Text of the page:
Live cattle value based on phenotypic characteristics as related to hide quality
Additional Document Info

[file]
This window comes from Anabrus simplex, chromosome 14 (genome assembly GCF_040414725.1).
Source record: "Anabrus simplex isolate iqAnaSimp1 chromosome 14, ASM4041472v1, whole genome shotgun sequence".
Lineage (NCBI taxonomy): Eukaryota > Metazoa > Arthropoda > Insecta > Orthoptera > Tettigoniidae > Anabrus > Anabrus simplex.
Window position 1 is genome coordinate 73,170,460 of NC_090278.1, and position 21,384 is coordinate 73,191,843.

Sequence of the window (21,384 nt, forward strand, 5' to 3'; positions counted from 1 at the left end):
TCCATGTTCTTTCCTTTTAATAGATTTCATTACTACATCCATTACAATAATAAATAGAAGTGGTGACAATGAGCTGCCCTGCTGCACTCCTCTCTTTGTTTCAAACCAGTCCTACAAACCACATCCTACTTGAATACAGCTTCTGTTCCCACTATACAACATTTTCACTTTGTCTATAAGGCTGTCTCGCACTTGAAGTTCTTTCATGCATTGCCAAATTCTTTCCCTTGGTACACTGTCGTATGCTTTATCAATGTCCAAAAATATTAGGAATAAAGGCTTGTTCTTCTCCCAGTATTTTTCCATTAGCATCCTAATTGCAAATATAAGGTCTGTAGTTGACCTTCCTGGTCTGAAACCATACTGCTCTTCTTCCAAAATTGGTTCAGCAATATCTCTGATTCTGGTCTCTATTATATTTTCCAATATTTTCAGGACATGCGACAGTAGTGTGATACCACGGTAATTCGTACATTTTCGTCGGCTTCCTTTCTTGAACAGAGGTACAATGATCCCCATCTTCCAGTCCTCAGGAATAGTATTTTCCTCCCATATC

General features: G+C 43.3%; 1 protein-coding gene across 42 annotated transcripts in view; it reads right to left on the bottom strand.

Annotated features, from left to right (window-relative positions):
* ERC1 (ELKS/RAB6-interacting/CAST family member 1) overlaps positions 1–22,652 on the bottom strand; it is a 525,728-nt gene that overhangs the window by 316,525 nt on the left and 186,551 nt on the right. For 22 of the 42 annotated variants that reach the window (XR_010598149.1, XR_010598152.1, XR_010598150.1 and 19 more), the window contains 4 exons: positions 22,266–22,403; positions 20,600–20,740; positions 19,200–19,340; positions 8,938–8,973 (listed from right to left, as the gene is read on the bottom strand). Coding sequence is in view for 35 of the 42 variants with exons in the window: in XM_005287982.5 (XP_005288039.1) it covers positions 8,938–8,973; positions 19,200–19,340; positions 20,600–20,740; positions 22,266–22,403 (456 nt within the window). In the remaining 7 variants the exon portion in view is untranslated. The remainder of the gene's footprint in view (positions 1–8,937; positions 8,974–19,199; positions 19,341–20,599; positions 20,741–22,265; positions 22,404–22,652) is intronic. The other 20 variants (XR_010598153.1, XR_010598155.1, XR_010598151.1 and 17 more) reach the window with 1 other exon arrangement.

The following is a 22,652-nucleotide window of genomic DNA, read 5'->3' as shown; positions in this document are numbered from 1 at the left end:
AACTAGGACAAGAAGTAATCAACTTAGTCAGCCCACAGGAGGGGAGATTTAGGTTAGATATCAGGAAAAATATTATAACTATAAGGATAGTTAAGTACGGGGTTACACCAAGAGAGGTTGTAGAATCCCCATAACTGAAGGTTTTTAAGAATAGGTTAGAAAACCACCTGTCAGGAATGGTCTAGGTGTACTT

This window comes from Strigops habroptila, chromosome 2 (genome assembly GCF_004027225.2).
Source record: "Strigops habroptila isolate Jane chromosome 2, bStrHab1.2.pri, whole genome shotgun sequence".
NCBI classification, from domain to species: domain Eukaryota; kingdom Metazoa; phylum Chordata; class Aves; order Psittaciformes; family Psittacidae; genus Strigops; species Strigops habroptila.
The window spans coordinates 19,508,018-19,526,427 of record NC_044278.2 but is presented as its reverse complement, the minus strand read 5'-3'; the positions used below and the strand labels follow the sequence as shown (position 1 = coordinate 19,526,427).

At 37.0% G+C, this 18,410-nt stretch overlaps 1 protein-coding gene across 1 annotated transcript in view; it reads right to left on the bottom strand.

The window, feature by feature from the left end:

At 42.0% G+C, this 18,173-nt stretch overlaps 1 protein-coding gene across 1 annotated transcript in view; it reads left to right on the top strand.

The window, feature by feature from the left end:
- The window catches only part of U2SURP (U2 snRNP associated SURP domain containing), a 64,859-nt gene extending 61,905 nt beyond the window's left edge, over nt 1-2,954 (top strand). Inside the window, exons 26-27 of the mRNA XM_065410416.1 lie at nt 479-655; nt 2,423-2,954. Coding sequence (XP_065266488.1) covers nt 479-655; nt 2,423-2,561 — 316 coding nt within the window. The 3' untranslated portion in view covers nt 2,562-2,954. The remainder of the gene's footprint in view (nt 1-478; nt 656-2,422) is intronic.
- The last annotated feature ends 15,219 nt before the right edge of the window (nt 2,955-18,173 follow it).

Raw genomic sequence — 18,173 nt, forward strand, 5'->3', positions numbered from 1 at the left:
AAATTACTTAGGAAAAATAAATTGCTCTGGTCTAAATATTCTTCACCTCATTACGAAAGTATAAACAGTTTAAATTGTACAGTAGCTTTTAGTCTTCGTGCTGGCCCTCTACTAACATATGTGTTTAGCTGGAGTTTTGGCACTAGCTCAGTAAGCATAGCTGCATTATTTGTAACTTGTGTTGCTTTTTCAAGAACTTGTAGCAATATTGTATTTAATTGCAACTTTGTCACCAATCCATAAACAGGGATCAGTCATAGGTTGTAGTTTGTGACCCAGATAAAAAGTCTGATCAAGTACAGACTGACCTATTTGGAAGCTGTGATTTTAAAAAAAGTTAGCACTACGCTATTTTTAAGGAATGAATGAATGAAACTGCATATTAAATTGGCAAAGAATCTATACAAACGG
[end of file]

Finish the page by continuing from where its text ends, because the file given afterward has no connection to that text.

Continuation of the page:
Members of the leather industry have historically attempted to acquire high quality hides for leather. Several industry groups have encouraged cattle producers to alter management practices to accomplish this goal. However, progress toward this objective has not been realized. There has been some speculation that producers do not receive any financial signals that should motivate them to increase the quality of the hide. The objective of this study was to determine if monetary incentives exist for branded vs. non-branded, and homed vs. polled cattle in current cattle markets. Random pens of cattle were sampled at four area livestock auction facilities located at Roswell and Clovis, New Mexico, and Amarillo and San Angelo, Texas. Data were collected on phenotypic characteristics considered to influence live cattle values. Data analysis indicates that a premium, of $1.72 per hundredweight, is paid for cattle with native as opposed to branded hides (P<.001). Results of this research also demonstrate that the premium paid to producers for polled animals rather than homed is $1.42 per hundredweight (P=.0001).